Foot structure is quite heritable
By Stephen Miller | Angus Journal
As a step toward developing tools to enable breeders to sustain and improve foot structure in Angus cattle, the Association launched two traits for producers to score in February 2015. Since that time 7,133 records have been received in yearling cattle and 2,942 at later ages, representing 9,888 unique animals with phenotypes. This level of recording in a short period of time is a tribute to Angus breeders’ dedication to recording, the precursor to sustained improvement in the breed.
A closer look at foot scoring
Like all recorded traits, the best tool for selection is an expected progeny difference (EPD). An important ingredient in the development of an EPD is the trait’s heritability. Using data collected to date, the heritability of the foot structure traits collected by Angus breeders has been determined with some good news for breeders wishing to make progress.
The heritability of a trait refers to the proportion of variation seen due to genetics and is generally presented as a percentage. A trait like growth typically has a heritability of about 0.25, which is considered a moderate heritability. There is little doubt among experienced breeders what kind of progress can be made for moderately heritable traits once animals have measurements.
Generally, fertility traits would have lower heritability. Traits related to animal structure, such as carcass traits, are higher in heritability. At Angus, the highest heritability estimated is for mature height, which is consistent to other studies in beef cattle, as well as in dairy cattle, which have a much deeper history of measuring “type” traits such as feet and legs, mammary and body traits, with “stature” typically being most heritable.
According to the Holstein USA website, the heritability of foot angle in their population is 0.15. The goal of this project was to investigate alternative analysis models and determine the heritability of the foot structure traits as evaluated by Angus breeders.
The Association accepts categorical scores of 1 to 9, with 5 being ideal, for two traits, foot angle and claw set (for scoring charts, see page 184 of the February 2017 Angus Journal). Initial objectives were to explore alternative genetic evaluation approaches for these traits and estimate genetic parameters using 5,722 records collected on yearling bulls and heifers ranging from 320 to 460 days of age. Frequency of observations in the 1-9 categories are illustrated in Fig. 1. Notice how most animals score ideal (5). If there is a problem, it is likely a score 6, which is a slightly shallow heal an d long toe, or a slight tendency for claws to curl. Other scores were much less frequent.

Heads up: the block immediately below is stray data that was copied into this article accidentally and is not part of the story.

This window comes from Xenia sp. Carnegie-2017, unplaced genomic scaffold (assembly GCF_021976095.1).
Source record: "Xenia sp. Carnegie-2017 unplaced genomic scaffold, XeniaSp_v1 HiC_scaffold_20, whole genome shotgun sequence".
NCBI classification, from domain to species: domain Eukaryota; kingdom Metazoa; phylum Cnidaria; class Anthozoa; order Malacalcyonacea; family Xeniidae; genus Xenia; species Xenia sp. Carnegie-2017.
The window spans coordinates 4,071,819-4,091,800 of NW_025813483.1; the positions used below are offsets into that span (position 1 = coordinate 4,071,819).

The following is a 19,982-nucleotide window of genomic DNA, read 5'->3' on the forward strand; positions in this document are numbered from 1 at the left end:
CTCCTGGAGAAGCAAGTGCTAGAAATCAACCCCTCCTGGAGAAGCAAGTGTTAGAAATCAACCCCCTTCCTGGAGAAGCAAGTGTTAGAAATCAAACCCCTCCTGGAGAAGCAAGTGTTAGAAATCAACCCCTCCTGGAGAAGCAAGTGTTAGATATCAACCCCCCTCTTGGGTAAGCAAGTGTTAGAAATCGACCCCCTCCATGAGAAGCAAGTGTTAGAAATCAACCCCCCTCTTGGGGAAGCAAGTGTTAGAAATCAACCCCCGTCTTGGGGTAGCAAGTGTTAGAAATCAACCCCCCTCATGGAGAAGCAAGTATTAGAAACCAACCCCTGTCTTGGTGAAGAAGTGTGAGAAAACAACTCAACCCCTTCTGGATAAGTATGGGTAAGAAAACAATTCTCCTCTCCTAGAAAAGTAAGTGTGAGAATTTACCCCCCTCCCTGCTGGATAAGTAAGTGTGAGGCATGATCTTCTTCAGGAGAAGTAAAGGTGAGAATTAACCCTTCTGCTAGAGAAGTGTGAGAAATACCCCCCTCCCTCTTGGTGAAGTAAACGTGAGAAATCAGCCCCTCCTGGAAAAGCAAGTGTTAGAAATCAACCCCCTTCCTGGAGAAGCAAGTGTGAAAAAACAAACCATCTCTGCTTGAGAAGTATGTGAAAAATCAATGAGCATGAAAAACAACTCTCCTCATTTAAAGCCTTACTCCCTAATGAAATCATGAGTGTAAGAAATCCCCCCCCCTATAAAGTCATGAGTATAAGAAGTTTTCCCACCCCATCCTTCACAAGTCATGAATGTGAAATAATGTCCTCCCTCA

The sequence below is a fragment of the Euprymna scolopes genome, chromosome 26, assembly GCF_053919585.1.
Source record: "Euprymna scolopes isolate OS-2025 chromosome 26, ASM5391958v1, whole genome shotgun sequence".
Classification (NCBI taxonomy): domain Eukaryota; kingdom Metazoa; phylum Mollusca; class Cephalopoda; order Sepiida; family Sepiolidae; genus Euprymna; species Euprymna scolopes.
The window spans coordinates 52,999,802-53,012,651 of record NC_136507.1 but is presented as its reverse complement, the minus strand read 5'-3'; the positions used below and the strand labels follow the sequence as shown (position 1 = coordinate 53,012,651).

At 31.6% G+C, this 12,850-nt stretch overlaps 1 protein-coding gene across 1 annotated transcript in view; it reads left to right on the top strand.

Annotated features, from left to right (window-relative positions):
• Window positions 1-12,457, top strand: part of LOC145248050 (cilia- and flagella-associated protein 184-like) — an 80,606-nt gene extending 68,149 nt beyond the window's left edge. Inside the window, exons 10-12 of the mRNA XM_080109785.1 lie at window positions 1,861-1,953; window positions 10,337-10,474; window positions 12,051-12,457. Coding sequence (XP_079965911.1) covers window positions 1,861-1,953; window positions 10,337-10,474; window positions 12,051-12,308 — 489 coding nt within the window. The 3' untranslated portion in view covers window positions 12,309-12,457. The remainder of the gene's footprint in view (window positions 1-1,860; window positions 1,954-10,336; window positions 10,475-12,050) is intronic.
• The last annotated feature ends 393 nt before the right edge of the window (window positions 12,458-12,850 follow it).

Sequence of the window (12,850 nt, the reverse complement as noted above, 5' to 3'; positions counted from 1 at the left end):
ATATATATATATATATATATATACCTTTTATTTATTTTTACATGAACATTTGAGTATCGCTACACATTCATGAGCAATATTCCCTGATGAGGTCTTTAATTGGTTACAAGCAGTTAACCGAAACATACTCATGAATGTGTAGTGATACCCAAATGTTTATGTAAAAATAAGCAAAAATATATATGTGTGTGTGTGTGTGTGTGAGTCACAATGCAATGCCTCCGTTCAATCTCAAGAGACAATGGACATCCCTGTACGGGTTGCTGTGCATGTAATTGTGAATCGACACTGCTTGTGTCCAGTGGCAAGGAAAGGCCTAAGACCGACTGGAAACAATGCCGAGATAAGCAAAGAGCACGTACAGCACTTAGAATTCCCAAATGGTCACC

In addition to using all phenotypes (1-9) in the analysis, both foot angle and claw set were also analyzed as two independent traits, depending on where the reported score fell on the 1-9 scale. This was done to investigate whether foot angle scores ranging from 1-5 (steep) are different from scores ranging from 5-9 (weak), and also if claw set scores ranging from 1-5 (spread) are different from 5-9 scores (scissor) with 5 being ideal for each trait. All models accounted for variation due to contemporary group (customer, scoring date, sex and diet type), weaning creep type and age at measurement.
Heritability estimates were 0.34 and 0.21, respectively, for foot angle and claw set. When scores were split into steep and weak foot angle categories, the heritability of each of these components was 0.22 and 0.37, respectively. Likewise, when we split the claw set into spread and scissor, the heritability was 0.16 and 0.25, respectively.
In both cases, the heritability was higher for the group of scores (weak and scissor) with the most records.
Cattle are more likely to have a weak foot angle or scissor claw set, and these scores also appear more heritable than the alternative. A low genetic correlation between claw set and foot angle (0.22) was determined, indicating these are actually independent traits. Therefore, placing selection pressure on correcting claw set may not automatically correct foot angle and vice versa.
The moderate heritability estimates for these foot score traits indicate genetic evaluations are warranted, and also that breeders have been collecting data of excellent quality. Next steps will be to consider how measurements on older cattle can be incorporated into the evaluation, and if splitting the scores into scissor and weak (5-9) with their slightly higher heritability and frequency than the respective overall (1-9) traits is warranted.
Once the genetic evaluation model is finalized, the next progression will be a research EPD for breeders to evaluate.
This research will be presented as a scientific abstract at the American Society of Animal Science meeting with AGI geneticist Dr. Lizhen Wang as lead author in Baltimore, Md., in July.